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RE: CVs - American vs British - 8/12/2021 12:08:15 PM   
Ian R

 

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quote:

ORIGINAL: obvert

This pretty much sums up the differences and the outcomes. Although the armored decks (apparently) shrugged off hits, the force did unseen damage to the hull structure since the deck and hanger were internal rather than external to the ship's hull as on USN CVs.

http://www.navweaps.com/index_tech/tech-030.php

It'd be interesting to model the different philosophies of armor vs no armor in a typical early war 2 v 2 carrier battle. As it turned out, most of the USN carriers lost were sunk by torpedoes, so the deck may not have mattered anyway.


A couple of big bombs through the wooden flight deck- especially if one damages an elevator - amounts to a mission kill on a USN carrier. That is the real difference having an armoured deck made. By 1944 the USN had enough carriers that that ceased to be a fatal operational difficulty.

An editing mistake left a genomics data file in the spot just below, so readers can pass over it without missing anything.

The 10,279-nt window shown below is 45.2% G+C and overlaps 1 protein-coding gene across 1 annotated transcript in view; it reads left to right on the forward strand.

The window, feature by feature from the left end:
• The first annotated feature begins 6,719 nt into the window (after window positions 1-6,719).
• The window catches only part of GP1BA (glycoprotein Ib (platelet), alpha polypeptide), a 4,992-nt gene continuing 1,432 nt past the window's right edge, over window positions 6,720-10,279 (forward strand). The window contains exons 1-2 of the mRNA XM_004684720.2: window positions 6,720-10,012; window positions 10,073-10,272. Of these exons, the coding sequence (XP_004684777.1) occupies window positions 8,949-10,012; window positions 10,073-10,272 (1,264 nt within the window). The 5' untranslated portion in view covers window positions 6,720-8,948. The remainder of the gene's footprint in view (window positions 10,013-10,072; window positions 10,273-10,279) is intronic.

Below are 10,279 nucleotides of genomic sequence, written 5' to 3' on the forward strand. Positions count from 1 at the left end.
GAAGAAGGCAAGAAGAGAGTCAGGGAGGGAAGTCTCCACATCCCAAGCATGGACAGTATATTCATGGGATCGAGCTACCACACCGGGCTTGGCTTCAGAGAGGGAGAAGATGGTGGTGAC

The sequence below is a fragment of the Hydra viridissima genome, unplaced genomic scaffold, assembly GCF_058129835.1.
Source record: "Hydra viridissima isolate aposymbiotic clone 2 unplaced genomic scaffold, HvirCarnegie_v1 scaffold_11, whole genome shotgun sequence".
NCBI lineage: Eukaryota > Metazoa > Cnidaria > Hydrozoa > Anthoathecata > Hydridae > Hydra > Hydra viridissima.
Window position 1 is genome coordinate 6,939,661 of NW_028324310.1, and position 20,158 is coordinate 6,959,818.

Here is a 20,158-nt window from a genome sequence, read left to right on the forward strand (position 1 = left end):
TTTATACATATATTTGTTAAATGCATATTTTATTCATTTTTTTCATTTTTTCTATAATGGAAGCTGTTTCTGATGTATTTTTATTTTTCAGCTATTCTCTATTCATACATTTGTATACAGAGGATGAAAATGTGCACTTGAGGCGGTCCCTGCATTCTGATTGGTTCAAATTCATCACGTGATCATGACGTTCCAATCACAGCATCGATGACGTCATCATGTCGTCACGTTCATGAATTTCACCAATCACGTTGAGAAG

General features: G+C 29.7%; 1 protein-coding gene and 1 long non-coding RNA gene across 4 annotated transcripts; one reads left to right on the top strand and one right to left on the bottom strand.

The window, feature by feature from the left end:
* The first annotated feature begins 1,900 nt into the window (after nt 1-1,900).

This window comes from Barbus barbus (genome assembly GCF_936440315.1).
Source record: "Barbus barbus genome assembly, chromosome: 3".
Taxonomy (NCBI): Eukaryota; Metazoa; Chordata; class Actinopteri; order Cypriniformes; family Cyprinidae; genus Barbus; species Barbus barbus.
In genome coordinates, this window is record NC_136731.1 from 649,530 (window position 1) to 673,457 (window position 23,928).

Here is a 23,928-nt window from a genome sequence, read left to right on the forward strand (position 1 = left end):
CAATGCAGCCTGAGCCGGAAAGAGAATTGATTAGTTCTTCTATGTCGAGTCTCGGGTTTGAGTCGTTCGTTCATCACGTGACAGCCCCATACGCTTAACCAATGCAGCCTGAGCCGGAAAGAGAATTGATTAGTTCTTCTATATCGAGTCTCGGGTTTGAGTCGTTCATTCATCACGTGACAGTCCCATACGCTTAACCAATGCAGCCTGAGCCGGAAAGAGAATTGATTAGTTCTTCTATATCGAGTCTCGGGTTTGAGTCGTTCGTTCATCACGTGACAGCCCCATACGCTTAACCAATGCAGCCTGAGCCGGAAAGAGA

As you say, those impacts did warp the integral armoured box hull structure, making most of those carriers unsuitable for post war rebuilding and service life extension - a problem the USN did not have with the SCB recconstructions of the Essex class.

_____________________________

"You may find that having is not so nearly pleasing a thing as wanting. It is not logical, but it is often true."
- Cdr Spock


Ian R

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RE: CVs - American vs British - 8/12/2021 3:52:36 PM   
geofflambert


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quote:

ORIGINAL: rustysi


quote:

ORIGINAL: ny59giants

Doing relatively well as I turn 62 in a few weeks, Brian. I judge it by how many specialist doctors I now see each year. Only one at age 50 and now up to four besides my primary care physician (PCP).

I saw a book on Amazon, but want to see if others have a book they would recommend.


Yeah, ya know you're old when you have more doctors than friends.



Just choose older doctors so you can go to their funerals.

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Currently fighting for the Emperor against AW1Steve. As of 8/21 it is 8/45.

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Post #: 17